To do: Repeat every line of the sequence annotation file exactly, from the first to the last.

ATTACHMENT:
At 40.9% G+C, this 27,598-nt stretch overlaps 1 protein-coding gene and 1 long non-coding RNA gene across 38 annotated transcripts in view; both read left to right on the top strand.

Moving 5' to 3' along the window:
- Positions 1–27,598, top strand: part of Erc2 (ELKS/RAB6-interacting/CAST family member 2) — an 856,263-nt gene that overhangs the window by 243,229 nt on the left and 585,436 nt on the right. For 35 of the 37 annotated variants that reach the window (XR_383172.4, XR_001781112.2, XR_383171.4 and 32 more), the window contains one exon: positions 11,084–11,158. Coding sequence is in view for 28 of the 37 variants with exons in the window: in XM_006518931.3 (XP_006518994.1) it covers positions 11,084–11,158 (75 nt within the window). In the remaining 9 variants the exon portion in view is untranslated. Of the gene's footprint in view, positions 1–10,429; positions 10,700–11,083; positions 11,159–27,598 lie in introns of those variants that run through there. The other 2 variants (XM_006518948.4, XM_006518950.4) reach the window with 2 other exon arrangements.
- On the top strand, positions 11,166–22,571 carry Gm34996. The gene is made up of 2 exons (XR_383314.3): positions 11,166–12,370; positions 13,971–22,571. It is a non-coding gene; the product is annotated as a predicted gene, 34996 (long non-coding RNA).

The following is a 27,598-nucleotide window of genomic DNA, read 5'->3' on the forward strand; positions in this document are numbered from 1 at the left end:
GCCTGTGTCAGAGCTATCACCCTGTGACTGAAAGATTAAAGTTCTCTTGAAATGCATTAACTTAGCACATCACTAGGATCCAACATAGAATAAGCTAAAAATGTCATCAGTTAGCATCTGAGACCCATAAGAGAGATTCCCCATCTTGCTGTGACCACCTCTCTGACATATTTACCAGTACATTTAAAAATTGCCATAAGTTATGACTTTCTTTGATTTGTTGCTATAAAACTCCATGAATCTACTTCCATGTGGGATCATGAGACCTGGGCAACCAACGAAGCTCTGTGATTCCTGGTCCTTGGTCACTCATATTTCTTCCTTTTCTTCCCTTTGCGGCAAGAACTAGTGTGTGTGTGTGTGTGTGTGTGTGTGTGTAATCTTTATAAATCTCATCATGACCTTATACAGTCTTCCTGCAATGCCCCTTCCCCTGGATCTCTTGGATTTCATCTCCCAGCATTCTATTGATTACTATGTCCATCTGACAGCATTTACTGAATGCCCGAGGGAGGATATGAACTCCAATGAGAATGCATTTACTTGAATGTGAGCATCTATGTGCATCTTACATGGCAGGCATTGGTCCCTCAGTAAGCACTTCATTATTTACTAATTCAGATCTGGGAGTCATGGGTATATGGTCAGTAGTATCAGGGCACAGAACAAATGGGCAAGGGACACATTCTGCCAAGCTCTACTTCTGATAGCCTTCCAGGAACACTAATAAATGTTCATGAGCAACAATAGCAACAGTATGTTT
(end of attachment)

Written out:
At 40.9% G+C, this 27,598-nt stretch overlaps 1 protein-coding gene and 1 long non-coding RNA gene across 38 annotated transcripts in view; both read left to right on the top strand.

Moving 5' to 3' along the window:
- Positions 1–27,598, top strand: part of Erc2 (ELKS/RAB6-interacting/CAST family member 2) — an 856,263-nt gene that overhangs the window by 243,229 nt on the left and 585,436 nt on the right. For 35 of the 37 annotated variants that reach the window (XR_383172.4, XR_001781112.2, XR_383171.4 and 32 more), the window contains one exon: positions 11,084–11,158. Coding sequence is in view for 28 of the 37 variants with exons in the window: in XM_006518931.3 (XP_006518994.1) it covers positions 11,084–11,158 (75 nt within the window). In the remaining 9 variants the exon portion in view is untranslated. Of the gene's footprint in view, positions 1–10,429; positions 10,700–11,083; positions 11,159–27,598 lie in introns of those variants that run through there. The other 2 variants (XM_006518948.4, XM_006518950.4) reach the window with 2 other exon arrangements.
- On the top strand, positions 11,166–22,571 carry Gm34996. The gene is made up of 2 exons (XR_383314.3): positions 11,166–12,370; positions 13,971–22,571. It is a non-coding gene; the product is annotated as a predicted gene, 34996 (long non-coding RNA).

The following is a 27,598-nucleotide window of genomic DNA, read 5'->3' on the forward strand; positions in this document are numbered from 1 at the left end:
GCCTGTGTCAGAGCTATCACCCTGTGACTGAAAGATTAAAGTTCTCTTGAAATGCATTAACTTAGCACATCACTAGGATCCAACATAGAATAAGCTAAAAATGTCATCAGTTAGCATCTGAGACCCATAAGAGAGATTCCCCATCTTGCTGTGACCACCTCTCTGACATATTTACCAGTACATTTAAAAATTGCCATAAGTTATGACTTTCTTTGATTTGTTGCTATAAAACTCCATGAATCTACTTCCATGTGGGATCATGAGACCTGGGCAACCAACGAAGCTCTGTGATTCCTGGTCCTTGGTCACTCATATTTCTTCCTTTTCTTCCCTTTGCGGCAAGAACTAGTGTGTGTGTGTGTGTGTGTGTGTGTGTGTAATCTTTATAAATCTCATCATGACCTTATACAGTCTTCCTGCAATGCCCCTTCCCCTGGATCTCTTGGATTTCATCTCCCAGCATTCTATTGATTACTATGTCCATCTGACAGCATTTACTGAATGCCCGAGGGAGGATATGAACTCCAATGAGAATGCATTTACTTGAATGTGAGCATCTATGTGCATCTTACATGGCAGGCATTGGTCCCTCAGTAAGCACTTCATTATTTACTAATTCAGATCTGGGAGTCATGGGTATATGGTCAGTAGTATCAGGGCACAGAACAAATGGGCAAGGGACACATTCTGCCAAGCTCTACTTCTGATAGCCTTCCAGGAACACTAATAAATGTTCATGAGCAACAATAGCAACAGTATGTTT